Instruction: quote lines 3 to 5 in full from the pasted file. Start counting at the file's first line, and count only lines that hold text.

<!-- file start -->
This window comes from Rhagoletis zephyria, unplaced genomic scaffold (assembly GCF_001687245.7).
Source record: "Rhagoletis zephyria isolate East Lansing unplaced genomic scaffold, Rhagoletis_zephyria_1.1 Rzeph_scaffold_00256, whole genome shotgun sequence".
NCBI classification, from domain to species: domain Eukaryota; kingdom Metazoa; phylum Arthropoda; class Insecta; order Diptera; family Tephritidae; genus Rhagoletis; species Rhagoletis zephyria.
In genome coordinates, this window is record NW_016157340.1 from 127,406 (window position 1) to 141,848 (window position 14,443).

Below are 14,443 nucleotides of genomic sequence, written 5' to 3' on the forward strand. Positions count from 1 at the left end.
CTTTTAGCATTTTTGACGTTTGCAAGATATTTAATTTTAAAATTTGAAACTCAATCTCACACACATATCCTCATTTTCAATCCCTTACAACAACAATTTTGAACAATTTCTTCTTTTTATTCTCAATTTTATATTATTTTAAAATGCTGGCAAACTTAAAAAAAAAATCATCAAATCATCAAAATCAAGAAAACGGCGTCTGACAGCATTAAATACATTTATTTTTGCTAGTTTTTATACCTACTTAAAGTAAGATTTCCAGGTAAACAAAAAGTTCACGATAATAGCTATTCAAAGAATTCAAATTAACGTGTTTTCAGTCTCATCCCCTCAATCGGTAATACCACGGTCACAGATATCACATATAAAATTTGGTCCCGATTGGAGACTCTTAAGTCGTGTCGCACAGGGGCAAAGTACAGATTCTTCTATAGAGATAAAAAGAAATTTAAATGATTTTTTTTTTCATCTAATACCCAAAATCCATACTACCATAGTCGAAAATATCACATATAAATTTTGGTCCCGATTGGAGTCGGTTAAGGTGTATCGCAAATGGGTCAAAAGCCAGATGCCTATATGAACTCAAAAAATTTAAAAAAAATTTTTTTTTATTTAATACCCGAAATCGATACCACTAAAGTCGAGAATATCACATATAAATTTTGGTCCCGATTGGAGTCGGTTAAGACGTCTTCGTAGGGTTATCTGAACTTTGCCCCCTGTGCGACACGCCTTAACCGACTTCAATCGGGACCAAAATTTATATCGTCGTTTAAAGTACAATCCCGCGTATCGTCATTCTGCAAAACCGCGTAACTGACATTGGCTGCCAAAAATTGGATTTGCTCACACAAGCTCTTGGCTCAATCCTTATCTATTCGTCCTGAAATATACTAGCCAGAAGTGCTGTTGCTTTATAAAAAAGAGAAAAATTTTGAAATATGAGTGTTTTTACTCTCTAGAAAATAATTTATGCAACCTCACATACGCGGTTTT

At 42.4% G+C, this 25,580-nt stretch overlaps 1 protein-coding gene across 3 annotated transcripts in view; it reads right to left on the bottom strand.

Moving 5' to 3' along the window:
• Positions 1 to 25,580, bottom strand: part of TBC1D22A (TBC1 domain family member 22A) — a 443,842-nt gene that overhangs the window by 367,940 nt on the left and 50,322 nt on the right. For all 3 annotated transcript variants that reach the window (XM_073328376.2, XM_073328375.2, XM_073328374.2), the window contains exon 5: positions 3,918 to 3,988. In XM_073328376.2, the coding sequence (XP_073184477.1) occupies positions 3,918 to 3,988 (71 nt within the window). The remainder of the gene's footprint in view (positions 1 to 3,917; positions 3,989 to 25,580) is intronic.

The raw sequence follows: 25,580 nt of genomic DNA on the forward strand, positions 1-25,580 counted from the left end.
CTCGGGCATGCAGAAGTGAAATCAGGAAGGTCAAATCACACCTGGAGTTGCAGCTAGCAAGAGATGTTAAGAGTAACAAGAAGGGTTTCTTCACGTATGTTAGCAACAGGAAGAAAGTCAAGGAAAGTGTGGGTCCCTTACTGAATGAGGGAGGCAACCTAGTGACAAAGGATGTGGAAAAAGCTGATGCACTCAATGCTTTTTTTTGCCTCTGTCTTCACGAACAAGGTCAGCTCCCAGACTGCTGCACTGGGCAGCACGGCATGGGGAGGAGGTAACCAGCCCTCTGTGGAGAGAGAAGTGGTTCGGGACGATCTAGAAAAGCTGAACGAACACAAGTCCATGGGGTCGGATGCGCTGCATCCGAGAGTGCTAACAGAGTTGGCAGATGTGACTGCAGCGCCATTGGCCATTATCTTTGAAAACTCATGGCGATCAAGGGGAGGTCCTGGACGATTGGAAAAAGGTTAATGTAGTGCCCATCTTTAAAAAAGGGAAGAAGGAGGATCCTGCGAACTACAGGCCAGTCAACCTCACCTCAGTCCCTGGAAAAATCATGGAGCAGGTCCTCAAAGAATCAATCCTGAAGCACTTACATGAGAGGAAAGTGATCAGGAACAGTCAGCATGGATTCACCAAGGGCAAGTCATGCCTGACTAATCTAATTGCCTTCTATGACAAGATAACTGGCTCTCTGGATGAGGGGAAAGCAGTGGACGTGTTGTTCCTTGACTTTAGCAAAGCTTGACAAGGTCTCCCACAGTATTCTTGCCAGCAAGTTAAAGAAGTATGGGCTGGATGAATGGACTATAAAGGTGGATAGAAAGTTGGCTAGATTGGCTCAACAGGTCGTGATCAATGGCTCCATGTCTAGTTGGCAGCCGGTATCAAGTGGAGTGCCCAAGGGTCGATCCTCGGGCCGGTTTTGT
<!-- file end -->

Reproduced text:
NCBI classification, from domain to species: domain Eukaryota; kingdom Metazoa; phylum Arthropoda; class Insecta; order Diptera; family Tephritidae; genus Rhagoletis; species Rhagoletis zephyria.
In genome coordinates, this window is record NW_016157340.1 from 127,406 (window position 1) to 141,848 (window position 14,443).

Below are 14,443 nucleotides of genomic sequence, written 5' to 3' on the forward strand. Positions count from 1 at the left end.